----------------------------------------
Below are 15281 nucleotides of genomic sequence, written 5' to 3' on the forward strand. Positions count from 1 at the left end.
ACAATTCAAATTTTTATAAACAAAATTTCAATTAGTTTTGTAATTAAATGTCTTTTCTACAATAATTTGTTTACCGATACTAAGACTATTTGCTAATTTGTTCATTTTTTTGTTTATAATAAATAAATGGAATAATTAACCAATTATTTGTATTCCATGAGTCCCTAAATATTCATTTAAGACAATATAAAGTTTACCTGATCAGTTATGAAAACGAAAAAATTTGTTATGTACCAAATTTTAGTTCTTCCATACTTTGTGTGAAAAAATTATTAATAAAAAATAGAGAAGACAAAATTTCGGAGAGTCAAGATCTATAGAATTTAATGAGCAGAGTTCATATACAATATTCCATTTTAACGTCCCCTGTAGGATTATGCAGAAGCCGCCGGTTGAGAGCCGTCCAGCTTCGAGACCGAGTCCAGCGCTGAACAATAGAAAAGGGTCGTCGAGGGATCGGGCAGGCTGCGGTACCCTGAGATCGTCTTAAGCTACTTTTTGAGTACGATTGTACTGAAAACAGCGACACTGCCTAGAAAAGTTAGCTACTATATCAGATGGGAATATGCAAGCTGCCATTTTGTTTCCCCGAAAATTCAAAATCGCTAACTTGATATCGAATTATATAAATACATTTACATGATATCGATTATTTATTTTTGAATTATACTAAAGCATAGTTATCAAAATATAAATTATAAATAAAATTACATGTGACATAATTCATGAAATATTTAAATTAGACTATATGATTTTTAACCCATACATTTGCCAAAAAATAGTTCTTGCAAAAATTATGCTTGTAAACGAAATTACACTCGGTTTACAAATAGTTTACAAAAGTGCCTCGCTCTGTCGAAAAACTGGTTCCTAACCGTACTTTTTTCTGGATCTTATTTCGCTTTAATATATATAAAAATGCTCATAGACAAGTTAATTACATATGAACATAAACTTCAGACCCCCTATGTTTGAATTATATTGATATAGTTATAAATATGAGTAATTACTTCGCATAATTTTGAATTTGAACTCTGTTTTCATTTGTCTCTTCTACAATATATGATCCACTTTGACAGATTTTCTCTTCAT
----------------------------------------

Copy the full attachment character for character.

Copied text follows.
Below are 15281 nucleotides of genomic sequence, written 5' to 3' on the forward strand. Positions count from 1 at the left end.
ACAATTCAAATTTTTATAAACAAAATTTCAATTAGTTTTGTAATTAAATGTCTTTTCTACAATAATTTGTTTACCGATACTAAGACTATTTGCTAATTTGTTCATTTTTTTGTTTATAATAAATAAATGGAATAATTAACCAATTATTTGTATTCCATGAGTCCCTAAATATTCATTTAAGACAATATAAAGTTTACCTGATCAGTTATGAAAACGAAAAAATTTGTTATGTACCAAATTTTAGTTCTTCCATACTTTGTGTGAAAAAATTATTAATAAAAAATAGAGAAGACAAAATTTCGGAGAGTCAAGATCTATAGAATTTAATGAGCAGAGTTCATATACAATATTCCATTTTAACGTCCCCTGTAGGATTATGCAGAAGCCGCCGGTTGAGAGCCGTCCAGCTTCGAGACCGAGTCCAGCGCTGAACAATAGAAAAGGGTCGTCGAGGGATCGGGCAGGCTGCGGTACCCTGAGATCGTCTTAAGCTACTTTTTGAGTACGATTGTACTGAAAACAGCGACACTGCCTAGAAAAGTTAGCTACTATATCAGATGGGAATATGCAAGCTGCCATTTTGTTTCCCCGAAAATTCAAAATCGCTAACTTGATATCGAATTATATAAATACATTTACATGATATCGATTATTTATTTTTGAATTATACTAAAGCATAGTTATCAAAATATAAATTATAAATAAAATTACATGTGACATAATTCATGAAATATTTAAATTAGACTATATGATTTTTAACCCATACATTTGCCAAAAAATAGTTCTTGCAAAAATTATGCTTGTAAACGAAATTACACTCGGTTTACAAATAGTTTACAAAAGTGCCTCGCTCTGTCGAAAAACTGGTTCCTAACCGTACTTTTTTCTGGATCTTATTTCGCTTTAATATATATAAAAATGCTCATAGACAAGTTAATTACATATGAACATAAACTTCAGACCCCCTATGTTTGAATTATATTGATATAGTTATAAATATGAGTAATTACTTCGCATAATTTTGAATTTGAACTCTGTTTTCATTTGTCTCTTCTACAATATATGATCCACTTTGACAGATTTTCTCTTCAT